Visa Bill Backers Blame McCain
GOP Says Story Is a ‘Fairy Tale’
House Democrats are blaming Sen. John McCain (R-Ariz.) for scuttling an immigration package that was building support, though Republicans dismissed the story as a “fairy tale.”
A week before the March recess, House Democrats thought they were close to getting a deal on an immigration package that would include temporary visas for most illegal immigrants, expanded visas for temporary workers and border enforcement provisions.
Rep. Bart Stupak (D-Mich.), who was negotiating the package among disparate groups of Democrats and Republicans along with Rep. Rahm Emanuel (D-Ill.), said a senior Republican came to him and Emanuel and told them that McCain, the presumptive Republican presidential nominee, didn’t want to deal with immigration this year.
Stupak said at that point, momentum for the bill among Republicans stalled.
“McCain just felt it would be uncomfortable for him to have it hanging out there,” Stupak said.
Supporters thought they had about 200 to 205 Members for the package, including about 15 Republicans. They were targeting another 15 to 20 Republicans to put the bill over the top when the deal fell apart.
An Emanuel aide confirmed Stupak’s account that a senior Republican — not one of the top leaders — told them that McCain did not want to deal with the issue.
Immigration, however, was a hard sell in both chambers. Senate Majority Leader Harry Reid (Nev.) has said the issue would not go anywhere this year, and House leaders were equally skittish.
A House Democratic aide with knowledge of the negotiations blamed McCain.
“McCain is a one-man roadblock,” the aide said. “We were moving in the right direction before John McCain intervened and did what he could to slow this process down.”
Republicans dismissed the account from Democrats.
“They are peddling a fairy tale in an effort to blame Republicans for Democrats’ embarrassing inability to get anything done on immigration — a failure that is the result of two things: their unwillingness to work in a bipartisan way, and divisions in their own Caucus,” said Michael Steel, spokesman for House Minority Leader John Boehner (R-Ohio).
Steel added: “What put the kibosh on the Democrats’ plan to bring this bill up was Republican leaders saying the amnesty provisions will not fly with our Caucus.”
A call to McCain’s presidential campaign was not returned before press time Wednesday.
Stupak has been playing a key role in the immigration issue, having sponsored a bill extending the H2B visa program important to the local tourist industry in Michigan, while also being a co-sponsor of the border enforcement bill sponsored by Rep. Heath Shuler (D-N.C.).
Stupak said that the White House was aware of and was encouraging the bipartisan negotiations before they were told about McCain’s opposition. Stupak and other Democrats still hold out a slim hope of getting a deal on an immigration package, but the odds appear to be shrinking.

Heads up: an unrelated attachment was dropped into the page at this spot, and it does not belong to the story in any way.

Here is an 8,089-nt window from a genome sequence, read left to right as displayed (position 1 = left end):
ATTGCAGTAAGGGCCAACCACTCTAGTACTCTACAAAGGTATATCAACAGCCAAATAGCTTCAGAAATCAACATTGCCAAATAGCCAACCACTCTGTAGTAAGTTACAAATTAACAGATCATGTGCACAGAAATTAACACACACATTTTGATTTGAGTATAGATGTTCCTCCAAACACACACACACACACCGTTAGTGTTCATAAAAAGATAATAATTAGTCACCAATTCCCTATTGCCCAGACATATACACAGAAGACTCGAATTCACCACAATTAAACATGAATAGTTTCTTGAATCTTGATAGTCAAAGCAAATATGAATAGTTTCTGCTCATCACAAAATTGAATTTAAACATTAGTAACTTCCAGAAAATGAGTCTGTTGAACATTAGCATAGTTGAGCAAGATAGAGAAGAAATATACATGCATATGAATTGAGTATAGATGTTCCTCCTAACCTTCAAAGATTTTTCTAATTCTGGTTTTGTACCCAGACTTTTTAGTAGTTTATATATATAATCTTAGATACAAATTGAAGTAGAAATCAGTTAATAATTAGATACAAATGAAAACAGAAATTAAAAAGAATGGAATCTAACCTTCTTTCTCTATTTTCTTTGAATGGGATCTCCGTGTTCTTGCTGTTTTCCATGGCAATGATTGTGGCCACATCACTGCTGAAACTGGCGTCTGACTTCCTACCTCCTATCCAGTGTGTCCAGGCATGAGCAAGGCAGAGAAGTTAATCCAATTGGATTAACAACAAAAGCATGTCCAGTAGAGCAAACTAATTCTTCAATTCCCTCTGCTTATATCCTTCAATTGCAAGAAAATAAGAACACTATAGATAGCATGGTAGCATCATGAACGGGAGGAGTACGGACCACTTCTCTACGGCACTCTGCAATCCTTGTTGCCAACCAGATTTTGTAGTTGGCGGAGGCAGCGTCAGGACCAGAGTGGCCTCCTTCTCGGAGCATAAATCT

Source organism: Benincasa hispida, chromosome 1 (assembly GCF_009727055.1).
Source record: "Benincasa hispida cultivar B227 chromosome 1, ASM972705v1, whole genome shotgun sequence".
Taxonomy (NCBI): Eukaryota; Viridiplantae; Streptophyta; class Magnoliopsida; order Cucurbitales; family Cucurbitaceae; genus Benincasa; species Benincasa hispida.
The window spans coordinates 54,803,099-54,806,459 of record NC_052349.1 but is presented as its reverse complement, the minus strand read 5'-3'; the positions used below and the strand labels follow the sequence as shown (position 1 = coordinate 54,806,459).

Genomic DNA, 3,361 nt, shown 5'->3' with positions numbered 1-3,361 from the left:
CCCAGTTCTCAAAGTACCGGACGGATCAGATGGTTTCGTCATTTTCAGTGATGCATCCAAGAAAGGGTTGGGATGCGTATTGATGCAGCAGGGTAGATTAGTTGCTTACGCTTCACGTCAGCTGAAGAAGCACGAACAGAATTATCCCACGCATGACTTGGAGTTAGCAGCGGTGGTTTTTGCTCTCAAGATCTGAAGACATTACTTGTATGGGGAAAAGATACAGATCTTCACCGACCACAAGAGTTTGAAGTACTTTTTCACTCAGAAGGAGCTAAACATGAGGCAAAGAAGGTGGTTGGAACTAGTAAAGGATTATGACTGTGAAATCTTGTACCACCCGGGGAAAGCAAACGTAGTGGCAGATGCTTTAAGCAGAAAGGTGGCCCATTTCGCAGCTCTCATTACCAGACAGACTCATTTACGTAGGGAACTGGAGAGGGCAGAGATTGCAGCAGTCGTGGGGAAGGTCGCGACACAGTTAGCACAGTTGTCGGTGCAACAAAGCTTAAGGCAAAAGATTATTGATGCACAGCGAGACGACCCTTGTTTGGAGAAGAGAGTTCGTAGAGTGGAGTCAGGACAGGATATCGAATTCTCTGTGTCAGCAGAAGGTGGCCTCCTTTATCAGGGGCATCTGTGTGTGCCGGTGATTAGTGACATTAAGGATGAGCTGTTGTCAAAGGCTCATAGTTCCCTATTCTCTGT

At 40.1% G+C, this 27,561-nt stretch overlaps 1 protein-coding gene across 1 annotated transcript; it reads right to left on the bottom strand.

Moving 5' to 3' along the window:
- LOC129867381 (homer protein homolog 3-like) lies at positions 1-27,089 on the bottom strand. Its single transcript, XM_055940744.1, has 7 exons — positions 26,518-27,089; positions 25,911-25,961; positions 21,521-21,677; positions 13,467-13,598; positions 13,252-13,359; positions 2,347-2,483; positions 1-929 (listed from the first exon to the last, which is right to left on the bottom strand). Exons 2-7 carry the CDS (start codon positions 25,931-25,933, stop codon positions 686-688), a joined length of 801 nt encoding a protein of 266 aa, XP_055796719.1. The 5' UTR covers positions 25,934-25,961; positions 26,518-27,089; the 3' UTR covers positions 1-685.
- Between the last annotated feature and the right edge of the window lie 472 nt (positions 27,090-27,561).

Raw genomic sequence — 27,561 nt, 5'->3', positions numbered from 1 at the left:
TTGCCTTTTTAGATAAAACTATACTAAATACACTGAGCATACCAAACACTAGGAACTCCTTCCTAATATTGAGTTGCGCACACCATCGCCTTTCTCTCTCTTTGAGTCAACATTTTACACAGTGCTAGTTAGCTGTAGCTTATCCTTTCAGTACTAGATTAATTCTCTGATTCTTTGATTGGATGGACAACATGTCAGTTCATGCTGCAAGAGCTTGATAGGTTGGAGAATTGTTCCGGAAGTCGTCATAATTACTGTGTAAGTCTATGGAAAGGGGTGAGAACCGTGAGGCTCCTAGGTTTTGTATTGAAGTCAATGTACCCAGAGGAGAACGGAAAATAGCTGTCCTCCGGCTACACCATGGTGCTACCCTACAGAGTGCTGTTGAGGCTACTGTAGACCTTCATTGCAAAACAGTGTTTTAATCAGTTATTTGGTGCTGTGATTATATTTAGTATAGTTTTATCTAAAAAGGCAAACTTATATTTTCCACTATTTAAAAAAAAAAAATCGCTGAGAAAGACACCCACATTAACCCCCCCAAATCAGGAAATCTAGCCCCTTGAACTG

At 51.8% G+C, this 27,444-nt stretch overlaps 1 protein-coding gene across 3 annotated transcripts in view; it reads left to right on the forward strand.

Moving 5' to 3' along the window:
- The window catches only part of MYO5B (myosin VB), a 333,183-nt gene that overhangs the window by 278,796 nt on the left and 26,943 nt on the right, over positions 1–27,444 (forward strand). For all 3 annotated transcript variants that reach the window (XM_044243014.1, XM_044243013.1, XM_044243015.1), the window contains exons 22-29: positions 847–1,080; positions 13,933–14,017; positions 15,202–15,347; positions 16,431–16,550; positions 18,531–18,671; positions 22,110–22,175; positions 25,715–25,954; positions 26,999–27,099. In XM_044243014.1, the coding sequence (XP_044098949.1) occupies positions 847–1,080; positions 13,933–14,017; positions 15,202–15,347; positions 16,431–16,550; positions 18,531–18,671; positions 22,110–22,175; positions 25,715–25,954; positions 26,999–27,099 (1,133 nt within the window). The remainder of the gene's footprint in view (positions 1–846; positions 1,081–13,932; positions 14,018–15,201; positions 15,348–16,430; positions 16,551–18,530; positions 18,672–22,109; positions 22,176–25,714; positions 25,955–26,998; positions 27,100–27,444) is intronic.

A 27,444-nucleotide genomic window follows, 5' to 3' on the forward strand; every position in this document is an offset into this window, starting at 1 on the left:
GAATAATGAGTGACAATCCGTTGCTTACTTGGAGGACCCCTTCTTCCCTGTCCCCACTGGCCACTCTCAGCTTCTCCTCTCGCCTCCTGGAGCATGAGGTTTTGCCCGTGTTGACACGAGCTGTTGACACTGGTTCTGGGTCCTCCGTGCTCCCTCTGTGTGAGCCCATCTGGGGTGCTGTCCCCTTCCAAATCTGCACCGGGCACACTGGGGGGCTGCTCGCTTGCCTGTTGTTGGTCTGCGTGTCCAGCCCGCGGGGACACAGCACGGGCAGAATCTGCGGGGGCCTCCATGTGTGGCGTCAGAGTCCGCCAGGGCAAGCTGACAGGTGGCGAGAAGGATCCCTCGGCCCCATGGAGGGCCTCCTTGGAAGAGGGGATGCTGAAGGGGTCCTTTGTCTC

Republicans have launched discharge petitions on Shuler’s and Stupak’s bills, arguing both have majority support in the House but are being held hostage by Democratic leaders who don’t want to anger the Hispanic Caucus.
Hispanic Caucus members said they had not heard of McCain’s involvement one way or the other, but Rep. Luis Gutierrez (D-Ill.) said McCain’s recent backtracking from his support of comprehensive immigration legislation in favor of border security first has been “most unhelpful.”
“I know where his heart is at, but I don’t think he has the political will to do what his heart wants to do,” Gutierrez said of McCain, adding that he thought the backdrop of the presidential race wasn’t useful in getting a deal.
“We have over 80 percent of Democrats, but we can’t get 20 percent of the Republican Caucus to join us,” he said. “On a good day, 10 percent will join us. … There’s no movement from that side.”
Hispanic Caucus Chairman Joe Baca (D-Calif.) blamed GOP leaders, not McCain, for supporting discharge petitions rather than working with Democrats on a larger deal.
“Instead of working for something, they are trying to use it as a political wedge issue,” Baca said. “We were so close. We’re not giving up.”
The sticking point for Republicans and some conservative Democrats continues to be the Hispanic Caucus’ insistence that any immigration package provide at least temporary visas for illegal immigrants who have not committed crimes and pay back-taxes and fines. Baca argues that the package under discussion is not amnesty, although many GOP lawmakers say that anything that doesn’t force illegal immigrants to leave the country is amnesty.
“Whatever we do, nothing will lead toward amnesty, but it will take care of the 12 to 14 million with a temporary visa,” Baca said. “We’ve got to ignore the Lou Dobbs of the world.”